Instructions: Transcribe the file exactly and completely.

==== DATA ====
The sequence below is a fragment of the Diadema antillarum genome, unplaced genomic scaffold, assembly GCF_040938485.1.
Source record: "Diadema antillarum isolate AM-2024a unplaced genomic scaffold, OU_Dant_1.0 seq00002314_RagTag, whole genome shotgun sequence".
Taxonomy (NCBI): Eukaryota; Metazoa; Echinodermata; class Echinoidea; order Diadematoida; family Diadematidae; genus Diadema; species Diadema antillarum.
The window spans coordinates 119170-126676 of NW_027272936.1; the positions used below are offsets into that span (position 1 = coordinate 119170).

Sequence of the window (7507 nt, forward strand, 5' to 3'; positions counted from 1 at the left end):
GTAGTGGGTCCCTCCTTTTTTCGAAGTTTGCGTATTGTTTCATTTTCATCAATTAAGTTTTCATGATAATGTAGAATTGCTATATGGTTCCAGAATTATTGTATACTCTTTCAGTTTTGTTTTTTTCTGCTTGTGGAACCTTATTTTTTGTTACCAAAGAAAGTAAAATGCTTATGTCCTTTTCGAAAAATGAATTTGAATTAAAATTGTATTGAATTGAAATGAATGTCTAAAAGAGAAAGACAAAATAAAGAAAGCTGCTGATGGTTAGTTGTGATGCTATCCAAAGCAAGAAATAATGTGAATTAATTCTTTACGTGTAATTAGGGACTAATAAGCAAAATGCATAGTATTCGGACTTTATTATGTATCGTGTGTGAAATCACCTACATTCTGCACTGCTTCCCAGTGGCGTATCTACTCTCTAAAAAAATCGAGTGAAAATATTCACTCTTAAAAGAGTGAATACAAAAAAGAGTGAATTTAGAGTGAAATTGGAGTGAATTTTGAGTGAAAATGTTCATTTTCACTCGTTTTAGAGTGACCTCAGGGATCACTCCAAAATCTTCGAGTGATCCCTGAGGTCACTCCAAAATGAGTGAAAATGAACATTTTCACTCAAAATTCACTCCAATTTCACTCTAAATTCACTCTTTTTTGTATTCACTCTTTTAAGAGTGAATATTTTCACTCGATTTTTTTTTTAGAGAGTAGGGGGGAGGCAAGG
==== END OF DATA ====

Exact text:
The sequence below is a fragment of the Diadema antillarum genome, unplaced genomic scaffold, assembly GCF_040938485.1.
Source record: "Diadema antillarum isolate AM-2024a unplaced genomic scaffold, OU_Dant_1.0 seq00002314_RagTag, whole genome shotgun sequence".
Taxonomy (NCBI): Eukaryota; Metazoa; Echinodermata; class Echinoidea; order Diadematoida; family Diadematidae; genus Diadema; species Diadema antillarum.
The window spans coordinates 119170-126676 of NW_027272936.1; the positions used below are offsets into that span (position 1 = coordinate 119170).

Sequence of the window (7507 nt, forward strand, 5' to 3'; positions counted from 1 at the left end):
GTAGTGGGTCCCTCCTTTTTTCGAAGTTTGCGTATTGTTTCATTTTCATCAATTAAGTTTTCATGATAATGTAGAATTGCTATATGGTTCCAGAATTATTGTATACTCTTTCAGTTTTGTTTTTTTCTGCTTGTGGAACCTTATTTTTTGTTACCAAAGAAAGTAAAATGCTTATGTCCTTTTCGAAAAATGAATTTGAATTAAAATTGTATTGAATTGAAATGAATGTCTAAAAGAGAAAGACAAAATAAAGAAAGCTGCTGATGGTTAGTTGTGATGCTATCCAAAGCAAGAAATAATGTGAATTAATTCTTTACGTGTAATTAGGGACTAATAAGCAAAATGCATAGTATTCGGACTTTATTATGTATCGTGTGTGAAATCACCTACATTCTGCACTGCTTCCCAGTGGCGTATCTACTCTCTAAAAAAATCGAGTGAAAATATTCACTCTTAAAAGAGTGAATACAAAAAAGAGTGAATTTAGAGTGAAATTGGAGTGAATTTTGAGTGAAAATGTTCATTTTCACTCGTTTTAGAGTGACCTCAGGGATCACTCCAAAATCTTCGAGTGATCCCTGAGGTCACTCCAAAATGAGTGAAAATGAACATTTTCACTCAAAATTCACTCCAATTTCACTCTAAATTCACTCTTTTTTGTATTCACTCTTTTAAGAGTGAATATTTTCACTCGATTTTTTTTTTAGAGAGTAGGGGGGAGGCAAGG